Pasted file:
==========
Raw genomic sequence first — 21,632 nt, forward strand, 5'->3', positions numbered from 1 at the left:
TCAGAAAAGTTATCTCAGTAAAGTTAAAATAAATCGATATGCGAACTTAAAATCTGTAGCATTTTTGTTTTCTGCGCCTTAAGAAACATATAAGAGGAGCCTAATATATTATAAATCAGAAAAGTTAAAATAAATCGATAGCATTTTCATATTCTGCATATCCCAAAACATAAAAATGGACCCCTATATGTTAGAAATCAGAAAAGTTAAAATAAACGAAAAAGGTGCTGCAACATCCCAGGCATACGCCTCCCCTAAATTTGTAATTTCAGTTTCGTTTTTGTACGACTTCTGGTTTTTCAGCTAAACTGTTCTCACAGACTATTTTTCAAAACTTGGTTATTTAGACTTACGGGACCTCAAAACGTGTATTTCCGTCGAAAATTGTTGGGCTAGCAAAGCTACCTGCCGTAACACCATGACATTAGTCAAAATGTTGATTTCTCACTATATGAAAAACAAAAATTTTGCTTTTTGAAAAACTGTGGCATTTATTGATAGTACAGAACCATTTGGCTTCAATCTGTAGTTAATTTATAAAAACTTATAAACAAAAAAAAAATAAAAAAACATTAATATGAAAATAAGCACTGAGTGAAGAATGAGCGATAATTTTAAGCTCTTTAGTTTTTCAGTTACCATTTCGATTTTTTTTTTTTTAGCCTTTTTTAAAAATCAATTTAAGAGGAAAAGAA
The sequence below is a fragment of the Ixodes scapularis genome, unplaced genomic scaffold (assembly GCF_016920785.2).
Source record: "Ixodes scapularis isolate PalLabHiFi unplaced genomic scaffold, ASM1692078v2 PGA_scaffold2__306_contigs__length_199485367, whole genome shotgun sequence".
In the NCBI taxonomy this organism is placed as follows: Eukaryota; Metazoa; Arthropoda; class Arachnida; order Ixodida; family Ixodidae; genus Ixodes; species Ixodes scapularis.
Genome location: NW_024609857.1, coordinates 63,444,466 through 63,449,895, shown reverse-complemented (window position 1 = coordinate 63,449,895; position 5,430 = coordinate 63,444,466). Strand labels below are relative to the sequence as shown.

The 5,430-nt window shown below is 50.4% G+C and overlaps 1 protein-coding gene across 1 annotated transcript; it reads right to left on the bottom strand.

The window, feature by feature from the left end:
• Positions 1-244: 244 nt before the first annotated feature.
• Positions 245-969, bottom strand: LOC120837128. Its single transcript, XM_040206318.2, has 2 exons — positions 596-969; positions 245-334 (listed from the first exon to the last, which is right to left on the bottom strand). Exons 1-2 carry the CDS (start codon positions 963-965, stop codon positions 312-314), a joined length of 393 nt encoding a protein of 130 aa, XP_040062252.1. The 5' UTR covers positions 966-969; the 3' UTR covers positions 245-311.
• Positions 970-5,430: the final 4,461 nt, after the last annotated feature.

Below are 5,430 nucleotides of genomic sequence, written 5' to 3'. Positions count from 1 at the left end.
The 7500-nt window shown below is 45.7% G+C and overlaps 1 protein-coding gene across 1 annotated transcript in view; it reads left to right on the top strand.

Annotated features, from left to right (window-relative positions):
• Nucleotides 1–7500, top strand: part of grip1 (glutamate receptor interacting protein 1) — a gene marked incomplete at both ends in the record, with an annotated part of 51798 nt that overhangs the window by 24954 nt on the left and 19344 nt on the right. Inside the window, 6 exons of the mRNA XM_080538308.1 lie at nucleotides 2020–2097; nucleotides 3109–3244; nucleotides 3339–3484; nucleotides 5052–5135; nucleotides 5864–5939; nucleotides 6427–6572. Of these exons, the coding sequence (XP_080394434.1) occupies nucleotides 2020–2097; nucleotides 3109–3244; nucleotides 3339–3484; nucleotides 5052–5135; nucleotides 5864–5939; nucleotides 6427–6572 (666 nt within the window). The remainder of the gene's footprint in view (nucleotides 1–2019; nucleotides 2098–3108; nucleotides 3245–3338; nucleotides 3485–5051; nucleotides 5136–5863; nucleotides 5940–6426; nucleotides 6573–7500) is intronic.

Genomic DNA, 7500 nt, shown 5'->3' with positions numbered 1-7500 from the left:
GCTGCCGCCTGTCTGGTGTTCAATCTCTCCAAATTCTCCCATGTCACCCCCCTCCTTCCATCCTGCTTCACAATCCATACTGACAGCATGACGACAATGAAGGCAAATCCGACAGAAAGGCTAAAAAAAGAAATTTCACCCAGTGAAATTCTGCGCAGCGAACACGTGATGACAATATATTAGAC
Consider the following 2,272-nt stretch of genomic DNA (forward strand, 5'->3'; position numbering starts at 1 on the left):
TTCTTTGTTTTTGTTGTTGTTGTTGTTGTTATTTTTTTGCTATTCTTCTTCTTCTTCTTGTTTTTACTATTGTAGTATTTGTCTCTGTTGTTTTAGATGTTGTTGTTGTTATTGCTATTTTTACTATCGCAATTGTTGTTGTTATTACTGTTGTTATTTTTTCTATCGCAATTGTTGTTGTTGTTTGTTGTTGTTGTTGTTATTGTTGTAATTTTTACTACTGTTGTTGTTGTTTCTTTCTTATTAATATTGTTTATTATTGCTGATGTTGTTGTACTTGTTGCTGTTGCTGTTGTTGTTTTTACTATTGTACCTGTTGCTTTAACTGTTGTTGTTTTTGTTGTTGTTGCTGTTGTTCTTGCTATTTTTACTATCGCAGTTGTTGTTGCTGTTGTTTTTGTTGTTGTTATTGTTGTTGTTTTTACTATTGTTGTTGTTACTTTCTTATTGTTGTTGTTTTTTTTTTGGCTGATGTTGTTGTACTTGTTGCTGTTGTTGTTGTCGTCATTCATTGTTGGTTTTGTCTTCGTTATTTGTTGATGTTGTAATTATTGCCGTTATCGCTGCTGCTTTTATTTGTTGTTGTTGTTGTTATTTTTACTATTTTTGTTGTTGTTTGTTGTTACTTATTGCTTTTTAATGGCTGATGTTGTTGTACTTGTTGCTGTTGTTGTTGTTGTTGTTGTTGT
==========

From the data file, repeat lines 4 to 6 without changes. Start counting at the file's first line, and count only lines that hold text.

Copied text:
Source record: "Ixodes scapularis isolate PalLabHiFi unplaced genomic scaffold, ASM1692078v2 PGA_scaffold2__306_contigs__length_199485367, whole genome shotgun sequence".
In the NCBI taxonomy this organism is placed as follows: Eukaryota; Metazoa; Arthropoda; class Arachnida; order Ixodida; family Ixodidae; genus Ixodes; species Ixodes scapularis.
Genome location: NW_024609857.1, coordinates 63,444,466 through 63,449,895, shown reverse-complemented (window position 1 = coordinate 63,449,895; position 5,430 = coordinate 63,444,466). Strand labels below are relative to the sequence as shown.